The general appearance of such a metalled road and footway is shown in an existing street of Pompeii.
(A). Native earth, levelled and, if necessary, rammed tight.
(B). Statumen: stones of a size to fill the hand.
(C). Audits: rubble or concrete of broken stones and lime.
(D). Nucleus : kernel or bedding of fine cement made of pounded potshards and lime.
(E). Dorsum or agger viae : the elliptical surface or crown of the road (media stratae eminentia) made of polygonal blocks of silex (basaltic lava) or rectangular blocks of saxum qitadratum (travertine, peperino, or other stone of the country). The upper surface was designed to cast off rain or water like the shell of a tortoise. The lower surfaces of the separate stones, here shown as flat, were sometimes cut to a point or edge in order to grasp the nucleus, or next layer, more firmly.
(F). Crepido, margo or semita : raised footway, or sidewalk, on each side of the via.
(G). Umbones or edge-stones.

The method varied according to geographic locality, materials available and terrain, but the plan, or ideal at which the architect aimed was always the same. The roadbed was layered. The road was constructed by filling the ditch. This was done by layering rock over other stones.

Into the fossa was dumped large amounts of rubble, gravel and stone, whatever fill was available. Sometimes a layer of sand was put down, if it could be found. When it came to within 1 yd (1 m) or so of the surface it was covered with gravel and tamped down, a process called pavire, or pavimentare. The flat surface was then the pavimentum. It could be used as the road, or additional layers could be constructed. A statumen or "foundation" of flat stones set in cement might support the additional layers.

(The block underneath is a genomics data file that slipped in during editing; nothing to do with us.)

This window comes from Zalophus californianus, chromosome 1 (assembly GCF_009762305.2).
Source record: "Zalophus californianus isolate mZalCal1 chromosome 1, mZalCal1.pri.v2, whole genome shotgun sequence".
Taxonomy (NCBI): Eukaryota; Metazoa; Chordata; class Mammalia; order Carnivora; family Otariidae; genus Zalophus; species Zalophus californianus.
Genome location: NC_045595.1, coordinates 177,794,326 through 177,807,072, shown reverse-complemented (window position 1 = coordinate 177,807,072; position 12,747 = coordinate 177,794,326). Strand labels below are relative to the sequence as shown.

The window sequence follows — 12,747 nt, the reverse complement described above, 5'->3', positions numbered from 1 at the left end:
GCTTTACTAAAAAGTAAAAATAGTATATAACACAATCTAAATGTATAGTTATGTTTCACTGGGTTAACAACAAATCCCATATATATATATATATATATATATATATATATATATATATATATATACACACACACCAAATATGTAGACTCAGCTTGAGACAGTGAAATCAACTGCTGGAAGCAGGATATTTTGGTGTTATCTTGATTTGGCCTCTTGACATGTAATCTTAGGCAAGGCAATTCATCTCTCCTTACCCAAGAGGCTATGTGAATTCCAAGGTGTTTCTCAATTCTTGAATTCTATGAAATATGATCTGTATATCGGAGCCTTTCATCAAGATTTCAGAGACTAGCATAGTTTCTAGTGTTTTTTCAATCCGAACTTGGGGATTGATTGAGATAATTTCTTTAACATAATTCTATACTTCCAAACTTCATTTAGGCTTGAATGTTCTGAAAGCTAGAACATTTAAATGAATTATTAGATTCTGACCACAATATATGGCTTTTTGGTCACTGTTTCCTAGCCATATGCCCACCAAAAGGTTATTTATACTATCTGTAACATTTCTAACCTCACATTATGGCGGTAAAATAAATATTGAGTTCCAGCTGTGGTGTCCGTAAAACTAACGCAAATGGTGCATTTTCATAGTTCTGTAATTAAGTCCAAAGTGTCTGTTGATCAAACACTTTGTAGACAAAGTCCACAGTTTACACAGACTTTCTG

The final steps utilized concrete, which the Romans had exclusively rediscovered. They seem to have mixed the mortar and the stones in the fossa. First a small layer of coarse concrete, the rudus, then a little layer of fine concrete, the nucleus, went onto the pavement or statumen. Into or onto the nucleus went a course of polygonal or square paving stones, called the summa crusta. The crusta was crowned for drainage.

An example is found in a early basalt road by the Temple of Saturn on the Clivus Capitolinus. It had travertine paving, polygonal basalt blocks, concrete bedding (substituted for the gravel), and a rain-water gutter.[15]

The remains of Emperor Trajan's route along the Danube (see Roman Serbia)
Roman auxiliary infantry crossing a river, probably the Danube, on a pontoon bridge during the emperor Trajan's Dacian Wars (101–106 AD)

Obstacle crossings

Romans preferred to engineer solutions to obstacles rather than circumvent them. Outcroppings of stone, ravines, or hilly or mountainous terrain called for cuttings and tunnels. An example of this is found on the Roman road from Cazanes near the Iron Gates. This road was half carved into the rock, about 5 ft. to 5 ft. 9 in. (1.5 to 1.75 m), the rest of the road, above the Danube, was made from wooden structure, projecting out of the cliff. The road functioned as a towpath, making the Danube navigable.

Bridges and causeways